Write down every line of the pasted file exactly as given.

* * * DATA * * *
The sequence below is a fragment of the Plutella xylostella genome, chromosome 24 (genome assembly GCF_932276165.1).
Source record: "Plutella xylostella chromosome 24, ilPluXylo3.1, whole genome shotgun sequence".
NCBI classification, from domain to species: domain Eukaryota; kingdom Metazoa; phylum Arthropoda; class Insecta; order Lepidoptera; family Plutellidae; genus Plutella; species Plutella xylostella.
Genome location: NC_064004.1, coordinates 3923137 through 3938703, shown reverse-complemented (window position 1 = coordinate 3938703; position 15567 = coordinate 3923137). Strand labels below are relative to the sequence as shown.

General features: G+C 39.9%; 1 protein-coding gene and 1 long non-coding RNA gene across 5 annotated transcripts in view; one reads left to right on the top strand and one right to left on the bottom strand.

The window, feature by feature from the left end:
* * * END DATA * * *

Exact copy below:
The sequence below is a fragment of the Plutella xylostella genome, chromosome 24 (genome assembly GCF_932276165.1).
Source record: "Plutella xylostella chromosome 24, ilPluXylo3.1, whole genome shotgun sequence".
NCBI classification, from domain to species: domain Eukaryota; kingdom Metazoa; phylum Arthropoda; class Insecta; order Lepidoptera; family Plutellidae; genus Plutella; species Plutella xylostella.
Genome location: NC_064004.1, coordinates 3923137 through 3938703, shown reverse-complemented (window position 1 = coordinate 3938703; position 15567 = coordinate 3923137). Strand labels below are relative to the sequence as shown.

General features: G+C 39.9%; 1 protein-coding gene and 1 long non-coding RNA gene across 5 annotated transcripts in view; one reads left to right on the top strand and one right to left on the bottom strand.

The window, feature by feature from the left end: